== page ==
If Arab women aren’t active in politics, it’s not because they’re not worthy but because the arena isn’t worthy of them – if it’s at all worthy of ordinary mortals.
You know what acrobatic skills it takes to be a politician in the local arena? How polite the candidate has to be, even toward those one cannot stand to be around? And how seriously one has to treat even those whose opinions one doesn’t value? And we haven’t mentioned the weddings that need to be attended, the events that need to be hosted at home, and the crates of fruit and vegetables and tons of coffee involved, issues worth an entire chapter in their own right.
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So first of all we must congratulate the good people who are willing to enter this madhouse. If the town’s good isn’t burning in the person’s bones, and if they aren’t planning to turn the municipality into a private grocery store, the reward isn’t worth the effort - the suffering involved in being sworn at routinely; or having someone ask to build them a fence, which they don’t deserve, in exchange for 20 more votes from family members.
In the Arab community the voter turnout for the Knesset election is relatively low, due to the feeling that it won’t make an impact, so all hopes are pinned on the local elections. Any strangers that happened to find themselves at the scene of a local election, might think judgement day had come early – everyone is scrambling to bring voters to the polls, and in some places a miracle occurs: the dead vote, too, at least so it is said.
However, “the funeral is stormy and the deceased is a dog,” as the Arabs say. For what can the mayor do, if the thawing of every dunam for construction requires decades of struggle, there are no industrial areas to yield tax revenue or ensure places of employment, and the public the mayor is in charge of is among the lowest socioeconomic strata in the country? So the only rewards are getting a position here and a job there. A poor person’s festivity in all its sad glory.
So we must entreat good people to jump into this whirlpool and this call is directed mainly at Arab women. In recent years they have made tremendous and even revolutionary achievements in all walks of life. Even in the Technion, Israeli society’s masculine bastion. Arab female students make up about half of Arab students!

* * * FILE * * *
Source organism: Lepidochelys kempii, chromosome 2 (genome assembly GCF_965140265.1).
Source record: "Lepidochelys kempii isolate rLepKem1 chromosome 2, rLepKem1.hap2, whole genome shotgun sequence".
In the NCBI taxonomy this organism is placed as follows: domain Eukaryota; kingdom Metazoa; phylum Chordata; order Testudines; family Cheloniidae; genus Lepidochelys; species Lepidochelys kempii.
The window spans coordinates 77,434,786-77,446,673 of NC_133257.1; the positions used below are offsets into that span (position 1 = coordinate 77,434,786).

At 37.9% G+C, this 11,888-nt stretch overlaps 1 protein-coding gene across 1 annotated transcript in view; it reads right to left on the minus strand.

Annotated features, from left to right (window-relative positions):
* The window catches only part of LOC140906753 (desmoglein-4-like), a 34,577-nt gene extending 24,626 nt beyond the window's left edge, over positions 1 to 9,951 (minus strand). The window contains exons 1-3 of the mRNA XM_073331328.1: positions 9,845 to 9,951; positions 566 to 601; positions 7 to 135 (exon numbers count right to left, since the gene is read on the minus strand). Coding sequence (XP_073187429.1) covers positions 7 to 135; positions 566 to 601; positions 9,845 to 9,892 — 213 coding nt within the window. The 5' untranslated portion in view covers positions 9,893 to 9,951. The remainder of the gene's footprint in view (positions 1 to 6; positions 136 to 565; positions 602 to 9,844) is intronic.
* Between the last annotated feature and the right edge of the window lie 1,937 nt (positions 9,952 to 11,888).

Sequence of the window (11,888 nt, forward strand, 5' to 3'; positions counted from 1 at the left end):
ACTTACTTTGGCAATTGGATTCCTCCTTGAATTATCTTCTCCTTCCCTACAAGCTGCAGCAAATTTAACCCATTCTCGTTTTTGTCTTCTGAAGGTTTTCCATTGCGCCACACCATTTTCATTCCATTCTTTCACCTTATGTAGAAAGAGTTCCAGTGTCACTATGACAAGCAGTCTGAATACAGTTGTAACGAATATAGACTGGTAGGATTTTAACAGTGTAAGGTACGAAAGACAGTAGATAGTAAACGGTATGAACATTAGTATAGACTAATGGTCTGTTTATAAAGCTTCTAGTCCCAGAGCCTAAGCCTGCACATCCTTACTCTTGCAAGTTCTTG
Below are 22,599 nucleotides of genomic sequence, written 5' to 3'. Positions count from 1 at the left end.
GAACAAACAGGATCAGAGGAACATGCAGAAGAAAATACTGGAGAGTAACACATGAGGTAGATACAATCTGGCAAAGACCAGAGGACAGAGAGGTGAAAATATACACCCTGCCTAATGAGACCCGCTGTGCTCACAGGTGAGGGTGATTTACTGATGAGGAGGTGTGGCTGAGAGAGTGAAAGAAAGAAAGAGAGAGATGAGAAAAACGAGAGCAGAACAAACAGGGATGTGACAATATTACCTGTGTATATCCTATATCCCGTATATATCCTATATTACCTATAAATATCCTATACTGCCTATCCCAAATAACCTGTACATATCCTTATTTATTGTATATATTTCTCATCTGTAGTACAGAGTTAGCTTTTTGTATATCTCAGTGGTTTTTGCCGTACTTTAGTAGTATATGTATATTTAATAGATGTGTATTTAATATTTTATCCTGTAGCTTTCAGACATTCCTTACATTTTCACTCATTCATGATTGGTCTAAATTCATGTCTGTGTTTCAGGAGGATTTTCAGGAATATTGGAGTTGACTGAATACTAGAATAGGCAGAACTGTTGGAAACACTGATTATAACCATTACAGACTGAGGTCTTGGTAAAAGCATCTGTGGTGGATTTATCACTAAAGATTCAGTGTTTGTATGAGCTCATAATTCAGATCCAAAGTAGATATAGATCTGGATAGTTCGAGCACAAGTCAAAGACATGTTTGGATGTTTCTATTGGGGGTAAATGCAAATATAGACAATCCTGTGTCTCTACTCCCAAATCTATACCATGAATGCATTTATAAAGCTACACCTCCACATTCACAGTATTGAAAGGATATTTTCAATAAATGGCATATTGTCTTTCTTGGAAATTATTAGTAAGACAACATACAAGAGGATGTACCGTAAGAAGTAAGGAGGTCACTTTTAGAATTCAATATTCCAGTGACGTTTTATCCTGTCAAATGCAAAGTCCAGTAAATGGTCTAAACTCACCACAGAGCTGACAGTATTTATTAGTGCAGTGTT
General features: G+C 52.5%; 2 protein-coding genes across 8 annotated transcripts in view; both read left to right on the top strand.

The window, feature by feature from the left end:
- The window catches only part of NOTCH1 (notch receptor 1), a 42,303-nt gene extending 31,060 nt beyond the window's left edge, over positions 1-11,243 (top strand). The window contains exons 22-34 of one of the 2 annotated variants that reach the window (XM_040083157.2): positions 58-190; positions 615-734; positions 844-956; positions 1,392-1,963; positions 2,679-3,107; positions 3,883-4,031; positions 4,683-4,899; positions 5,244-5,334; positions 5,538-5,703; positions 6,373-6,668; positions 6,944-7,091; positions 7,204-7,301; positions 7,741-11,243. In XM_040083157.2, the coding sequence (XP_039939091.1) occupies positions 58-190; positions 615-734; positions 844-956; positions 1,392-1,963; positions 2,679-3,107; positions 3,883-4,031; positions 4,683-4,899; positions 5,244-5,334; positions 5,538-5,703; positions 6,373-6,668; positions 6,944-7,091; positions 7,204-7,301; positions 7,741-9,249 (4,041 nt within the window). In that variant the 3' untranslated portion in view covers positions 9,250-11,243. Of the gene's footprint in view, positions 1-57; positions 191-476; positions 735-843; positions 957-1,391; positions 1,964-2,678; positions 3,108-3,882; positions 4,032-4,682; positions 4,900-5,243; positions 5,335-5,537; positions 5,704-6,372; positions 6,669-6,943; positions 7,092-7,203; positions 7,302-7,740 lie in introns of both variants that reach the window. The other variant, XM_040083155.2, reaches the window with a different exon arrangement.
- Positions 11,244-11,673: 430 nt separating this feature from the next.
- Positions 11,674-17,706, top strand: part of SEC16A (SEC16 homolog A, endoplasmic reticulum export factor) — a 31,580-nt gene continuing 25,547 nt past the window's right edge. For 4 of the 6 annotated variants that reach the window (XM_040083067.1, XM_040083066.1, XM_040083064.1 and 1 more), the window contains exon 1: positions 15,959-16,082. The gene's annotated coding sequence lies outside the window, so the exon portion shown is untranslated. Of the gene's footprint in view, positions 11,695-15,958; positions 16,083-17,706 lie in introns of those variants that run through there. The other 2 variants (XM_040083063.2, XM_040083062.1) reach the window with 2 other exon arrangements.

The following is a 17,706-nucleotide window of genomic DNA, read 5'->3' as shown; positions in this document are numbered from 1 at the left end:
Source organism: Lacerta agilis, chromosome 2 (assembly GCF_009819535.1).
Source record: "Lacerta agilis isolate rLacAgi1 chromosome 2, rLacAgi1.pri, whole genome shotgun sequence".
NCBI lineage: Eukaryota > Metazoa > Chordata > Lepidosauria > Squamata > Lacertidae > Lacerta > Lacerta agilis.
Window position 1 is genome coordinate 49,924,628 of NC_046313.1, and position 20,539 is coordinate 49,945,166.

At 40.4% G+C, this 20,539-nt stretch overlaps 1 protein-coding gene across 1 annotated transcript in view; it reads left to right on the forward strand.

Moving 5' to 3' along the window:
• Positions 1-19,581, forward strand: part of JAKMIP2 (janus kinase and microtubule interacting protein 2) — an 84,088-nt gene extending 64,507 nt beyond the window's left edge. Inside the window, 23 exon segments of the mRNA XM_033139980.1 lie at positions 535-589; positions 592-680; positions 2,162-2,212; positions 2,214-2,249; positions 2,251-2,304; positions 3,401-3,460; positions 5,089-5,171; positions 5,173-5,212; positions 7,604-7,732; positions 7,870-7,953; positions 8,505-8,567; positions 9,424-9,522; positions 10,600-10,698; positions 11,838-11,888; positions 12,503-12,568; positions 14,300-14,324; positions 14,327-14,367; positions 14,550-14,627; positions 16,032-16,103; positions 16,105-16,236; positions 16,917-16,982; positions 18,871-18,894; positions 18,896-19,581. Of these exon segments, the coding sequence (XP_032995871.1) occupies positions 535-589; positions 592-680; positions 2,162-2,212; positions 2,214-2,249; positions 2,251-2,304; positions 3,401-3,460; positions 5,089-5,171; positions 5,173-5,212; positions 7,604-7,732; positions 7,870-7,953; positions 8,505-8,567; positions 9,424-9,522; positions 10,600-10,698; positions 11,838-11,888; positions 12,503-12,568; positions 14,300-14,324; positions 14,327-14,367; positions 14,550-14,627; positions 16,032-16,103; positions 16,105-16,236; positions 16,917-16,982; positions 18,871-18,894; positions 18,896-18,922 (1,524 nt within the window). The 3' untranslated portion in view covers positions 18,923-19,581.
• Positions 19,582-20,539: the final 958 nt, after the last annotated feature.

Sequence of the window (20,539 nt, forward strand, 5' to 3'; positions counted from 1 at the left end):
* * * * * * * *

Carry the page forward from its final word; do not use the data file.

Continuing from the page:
The long way women have come is demonstrated – and don’t raise a brow – in the wedding ceremony. There were times when the celebration was solely the bridegroom’s lot, while the bride functioned more as a prop than a partner to the festivities. When the groom was carried on guests’ shoulders in victorious rounds, and songs extolled his beauty, saying how even the son pales by comparison to the light shining from his face, the bride was supposed to sit on a chair in her velvet cage and display sadness. The more tears she shed the better, after all, she was leaving her parents to a stranger’s house, where she is required to obey the groom’s mother. And when the women wanted to praise a woman, they used to say “she has a mouth to eat, not to speak.”
Today not only doesn’t the woman shed tears, she also, good heavens, displays happiness and comes up to all the guests and dances, what a disgrace, among the men and women. This small detail symbolizes the revolution Arab women have experienced.
Just as women have brought about a dramatic change – certainly for the better – everywhere they've gone, so they must also get involved in local government. Women’s entry into this world means, first of all, a reduction in violence, because masculinity alone is fertile soil for violence. The local discourse will start dealing with other, more profound aspects. At the moment most the discourse is about the town’s physical construction, while hardly mentioning the people.
Women’s entry is vital for themselves as well, because this is about the image of the society they live in. And if women think about their sons more than about men, as many believe, the need is critical: taking part in shaping society to make it more humane.
And if “the experience determines consciousness,” and if women are to be found in large numbers in every walk of life, this must be reflected in local government as well.
Women’s condescension toward local government is well known. Many feel that the election discourse, with its aggressiveness and coarseness, “wounds” their delicate ears. It’s time to tell them: stop condescending, get down from your ivory tower! If you don’t stick your hands in the mud, society’s entire future, and especially your sons’ future, is in danger.
Just as women have brought about a dramatic change – certainly for the better – everywhere they've gone, so they must also get involved in local government.
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